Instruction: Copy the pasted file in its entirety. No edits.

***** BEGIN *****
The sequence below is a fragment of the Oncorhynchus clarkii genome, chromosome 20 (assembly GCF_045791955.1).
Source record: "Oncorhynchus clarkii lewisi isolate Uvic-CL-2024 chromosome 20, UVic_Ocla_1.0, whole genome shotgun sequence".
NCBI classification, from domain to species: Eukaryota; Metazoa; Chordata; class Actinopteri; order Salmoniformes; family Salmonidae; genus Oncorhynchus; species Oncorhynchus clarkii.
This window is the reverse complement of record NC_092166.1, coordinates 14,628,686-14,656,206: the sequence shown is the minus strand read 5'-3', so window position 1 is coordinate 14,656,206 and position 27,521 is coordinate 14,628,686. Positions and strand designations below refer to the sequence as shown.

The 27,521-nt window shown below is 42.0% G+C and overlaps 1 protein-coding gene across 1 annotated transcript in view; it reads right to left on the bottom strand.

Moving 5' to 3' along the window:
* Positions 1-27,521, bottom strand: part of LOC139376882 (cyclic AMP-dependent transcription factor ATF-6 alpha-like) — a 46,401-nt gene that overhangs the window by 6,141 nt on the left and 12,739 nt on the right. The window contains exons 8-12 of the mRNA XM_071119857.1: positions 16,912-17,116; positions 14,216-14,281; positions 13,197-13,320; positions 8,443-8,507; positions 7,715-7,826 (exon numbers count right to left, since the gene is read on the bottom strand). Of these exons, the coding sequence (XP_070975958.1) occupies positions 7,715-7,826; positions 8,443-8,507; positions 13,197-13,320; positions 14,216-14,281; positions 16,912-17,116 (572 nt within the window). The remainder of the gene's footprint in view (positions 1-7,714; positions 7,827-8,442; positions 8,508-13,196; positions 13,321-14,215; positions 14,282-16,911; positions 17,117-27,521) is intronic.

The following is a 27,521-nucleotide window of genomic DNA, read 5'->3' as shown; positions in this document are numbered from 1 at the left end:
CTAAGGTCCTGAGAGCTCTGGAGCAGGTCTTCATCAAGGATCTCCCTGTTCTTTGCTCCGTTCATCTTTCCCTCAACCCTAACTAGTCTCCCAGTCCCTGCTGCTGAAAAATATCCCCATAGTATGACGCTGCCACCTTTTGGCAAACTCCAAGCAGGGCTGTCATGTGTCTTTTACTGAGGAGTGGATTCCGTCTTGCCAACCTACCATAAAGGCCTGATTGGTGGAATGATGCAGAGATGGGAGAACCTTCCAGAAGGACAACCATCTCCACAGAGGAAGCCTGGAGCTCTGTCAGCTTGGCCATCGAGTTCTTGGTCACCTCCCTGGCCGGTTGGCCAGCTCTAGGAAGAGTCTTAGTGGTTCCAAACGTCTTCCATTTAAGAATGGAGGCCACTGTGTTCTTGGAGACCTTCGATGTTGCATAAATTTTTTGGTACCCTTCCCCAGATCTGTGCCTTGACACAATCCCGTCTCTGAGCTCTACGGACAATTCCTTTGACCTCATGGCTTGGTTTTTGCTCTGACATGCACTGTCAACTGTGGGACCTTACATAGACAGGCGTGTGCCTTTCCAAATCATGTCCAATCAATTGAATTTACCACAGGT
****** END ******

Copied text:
The sequence below is a fragment of the Oncorhynchus clarkii genome, chromosome 20 (assembly GCF_045791955.1).
Source record: "Oncorhynchus clarkii lewisi isolate Uvic-CL-2024 chromosome 20, UVic_Ocla_1.0, whole genome shotgun sequence".
NCBI classification, from domain to species: Eukaryota; Metazoa; Chordata; class Actinopteri; order Salmoniformes; family Salmonidae; genus Oncorhynchus; species Oncorhynchus clarkii.
This window is the reverse complement of record NC_092166.1, coordinates 14,628,686-14,656,206: the sequence shown is the minus strand read 5'-3', so window position 1 is coordinate 14,656,206 and position 27,521 is coordinate 14,628,686. Positions and strand designations below refer to the sequence as shown.

The 27,521-nt window shown below is 42.0% G+C and overlaps 1 protein-coding gene across 1 annotated transcript in view; it reads right to left on the bottom strand.

Moving 5' to 3' along the window:
* Positions 1-27,521, bottom strand: part of LOC139376882 (cyclic AMP-dependent transcription factor ATF-6 alpha-like) — a 46,401-nt gene that overhangs the window by 6,141 nt on the left and 12,739 nt on the right. The window contains exons 8-12 of the mRNA XM_071119857.1: positions 16,912-17,116; positions 14,216-14,281; positions 13,197-13,320; positions 8,443-8,507; positions 7,715-7,826 (exon numbers count right to left, since the gene is read on the bottom strand). Of these exons, the coding sequence (XP_070975958.1) occupies positions 7,715-7,826; positions 8,443-8,507; positions 13,197-13,320; positions 14,216-14,281; positions 16,912-17,116 (572 nt within the window). The remainder of the gene's footprint in view (positions 1-7,714; positions 7,827-8,442; positions 8,508-13,196; positions 13,321-14,215; positions 14,282-16,911; positions 17,117-27,521) is intronic.

The following is a 27,521-nucleotide window of genomic DNA, read 5'->3' as shown; positions in this document are numbered from 1 at the left end:
CTAAGGTCCTGAGAGCTCTGGAGCAGGTCTTCATCAAGGATCTCCCTGTTCTTTGCTCCGTTCATCTTTCCCTCAACCCTAACTAGTCTCCCAGTCCCTGCTGCTGAAAAATATCCCCATAGTATGACGCTGCCACCTTTTGGCAAACTCCAAGCAGGGCTGTCATGTGTCTTTTACTGAGGAGTGGATTCCGTCTTGCCAACCTACCATAAAGGCCTGATTGGTGGAATGATGCAGAGATGGGAGAACCTTCCAGAAGGACAACCATCTCCACAGAGGAAGCCTGGAGCTCTGTCAGCTTGGCCATCGAGTTCTTGGTCACCTCCCTGGCCGGTTGGCCAGCTCTAGGAAGAGTCTTAGTGGTTCCAAACGTCTTCCATTTAAGAATGGAGGCCACTGTGTTCTTGGAGACCTTCGATGTTGCATAAATTTTTTGGTACCCTTCCCCAGATCTGTGCCTTGACACAATCCCGTCTCTGAGCTCTACGGACAATTCCTTTGACCTCATGGCTTGGTTTTTGCTCTGACATGCACTGTCAACTGTGGGACCTTACATAGACAGGCGTGTGCCTTTCCAAATCATGTCCAATCAATTGAATTTACCACAGGT